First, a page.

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Tuesday, July 15, 2008

Mezuzah Mishigas: Reasonable Accommodations for Religion?

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On July 10, 2008, a federal appeals court ruled that a Chicago condominium association complied with the Fair Housing Act (FHA) in not making an exception to its “hallway rule” barring owners from placing objects outside their doors. The exception in question concerned the placing of mezuzot (the plural of mezuzah, Hebrew for “doorpost”), which are small decorative cases containing religiously significant parchment that observant Jews are widely known to affix to their doorframe.

The court ruled that the hallway rule didn’t violate the FHA because it’s “neutral with respect to religion.” In other words, the condo association’s ban covers all items without singling out religious ones or items relating to a particular religion. The court likened the request for an exception to “reasonable accommodations,” pointing out that the FHA’s requirement to make reasonable accommodations apply only to people with disabilities. There is no requirement to reasonably accommodate people based on their religion (or sex, race, or anything else) but only a requirement of equal treatment, the court said.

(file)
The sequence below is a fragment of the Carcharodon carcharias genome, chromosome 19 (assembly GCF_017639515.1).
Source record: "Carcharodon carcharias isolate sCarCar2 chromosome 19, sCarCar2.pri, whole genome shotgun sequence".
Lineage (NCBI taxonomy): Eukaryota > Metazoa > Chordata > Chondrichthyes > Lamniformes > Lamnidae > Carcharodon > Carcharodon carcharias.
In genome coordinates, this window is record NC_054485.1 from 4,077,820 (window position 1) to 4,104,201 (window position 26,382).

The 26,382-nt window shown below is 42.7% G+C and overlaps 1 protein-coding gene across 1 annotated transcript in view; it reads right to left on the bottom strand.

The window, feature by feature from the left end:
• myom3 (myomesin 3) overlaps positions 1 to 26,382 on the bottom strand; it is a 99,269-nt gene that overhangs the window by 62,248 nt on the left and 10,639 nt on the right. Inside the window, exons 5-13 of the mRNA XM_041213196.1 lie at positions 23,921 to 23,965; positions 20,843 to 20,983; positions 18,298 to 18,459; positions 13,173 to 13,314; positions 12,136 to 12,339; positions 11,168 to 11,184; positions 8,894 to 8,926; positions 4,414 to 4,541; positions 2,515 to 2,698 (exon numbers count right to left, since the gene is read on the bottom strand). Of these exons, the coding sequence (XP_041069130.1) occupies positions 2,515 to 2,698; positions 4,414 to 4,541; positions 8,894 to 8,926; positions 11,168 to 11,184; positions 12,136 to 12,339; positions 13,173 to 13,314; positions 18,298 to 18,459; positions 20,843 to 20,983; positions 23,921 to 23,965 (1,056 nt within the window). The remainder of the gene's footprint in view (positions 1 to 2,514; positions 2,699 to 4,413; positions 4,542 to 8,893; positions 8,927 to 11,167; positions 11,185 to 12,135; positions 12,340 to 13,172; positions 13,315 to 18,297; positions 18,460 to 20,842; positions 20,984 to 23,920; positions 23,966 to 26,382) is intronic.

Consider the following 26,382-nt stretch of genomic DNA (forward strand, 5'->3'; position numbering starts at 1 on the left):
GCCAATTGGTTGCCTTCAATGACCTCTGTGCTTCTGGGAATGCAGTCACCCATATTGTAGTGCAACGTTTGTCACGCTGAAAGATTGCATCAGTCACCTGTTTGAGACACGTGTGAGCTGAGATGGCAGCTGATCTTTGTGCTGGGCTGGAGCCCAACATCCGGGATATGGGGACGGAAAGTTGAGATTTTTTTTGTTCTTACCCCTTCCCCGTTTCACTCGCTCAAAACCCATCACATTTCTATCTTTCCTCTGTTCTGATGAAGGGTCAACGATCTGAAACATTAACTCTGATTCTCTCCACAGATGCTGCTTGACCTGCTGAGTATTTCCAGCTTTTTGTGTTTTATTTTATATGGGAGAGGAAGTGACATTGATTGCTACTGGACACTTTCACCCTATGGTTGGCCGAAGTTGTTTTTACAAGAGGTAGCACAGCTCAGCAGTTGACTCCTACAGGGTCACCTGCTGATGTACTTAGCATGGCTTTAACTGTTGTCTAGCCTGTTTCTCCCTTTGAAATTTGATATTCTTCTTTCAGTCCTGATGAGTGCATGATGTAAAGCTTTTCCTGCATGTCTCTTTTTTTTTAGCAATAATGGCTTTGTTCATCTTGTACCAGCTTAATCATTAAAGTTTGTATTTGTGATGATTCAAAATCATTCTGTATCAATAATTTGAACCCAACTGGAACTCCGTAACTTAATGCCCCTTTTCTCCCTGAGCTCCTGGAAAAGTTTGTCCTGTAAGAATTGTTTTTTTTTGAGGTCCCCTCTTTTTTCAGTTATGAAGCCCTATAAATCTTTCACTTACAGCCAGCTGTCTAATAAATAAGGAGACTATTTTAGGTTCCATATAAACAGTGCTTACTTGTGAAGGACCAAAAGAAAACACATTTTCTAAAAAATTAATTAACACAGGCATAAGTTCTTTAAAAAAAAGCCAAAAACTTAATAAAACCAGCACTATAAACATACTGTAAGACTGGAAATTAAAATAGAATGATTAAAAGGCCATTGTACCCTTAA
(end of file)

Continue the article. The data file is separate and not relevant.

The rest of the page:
The dissent, however, claimed that the condo association’s refusal to make an exception in this case is, in essence, a “constructive eviction” of observant Jews, who must choose between honoring their faith and keeping their home.

Should reasonable accommodations for people based on characteristics other than disability be required under the FHA? Should the court have ordered the condo association to make the exception on the ground that, while facially neutral, the rule has a “disparate impact” on Jews? Or, should the court have required the exception because it really amounts to intentional discrimination on the part of the condo association?

What do you think?

Interesting to note:

1) By the time the lawsuit was filed, the association’s board had adopted a religious exception to the hallway rule and had instructed its staff to leave mezuzot, crucifixes, and other religious items. The plaintiffs still sued to recover damages for distress they had suffered, plus an injunction to prevent the association from reversing itself.

2) As of December 14, 2005, Chicago has an ordinance that denies a residential building authority to prevent any owner or lessee “from placing or affixing a religious sign, symbol or relic on the door, door post or entrance of an individual apartment, condominium or cooperative housing unit” unless necessary to “avoid substantial damage to property or an undue hardship to other unit owners.”

3) As of January 1, 2007, an Illinois state law requires condo associations to establish a “reasonable accommodation for religious practices, including the attachment of religiously mandated objects to the frontdoor area of a condominium unit.”

1 comment:

Jacob Duchaine said...

I think it's only right that religious expression be permitted. Religion is as much a part of being human as language or society.

However, after having been granted the ability to decorate their door already, I think it was unnecessary to sue.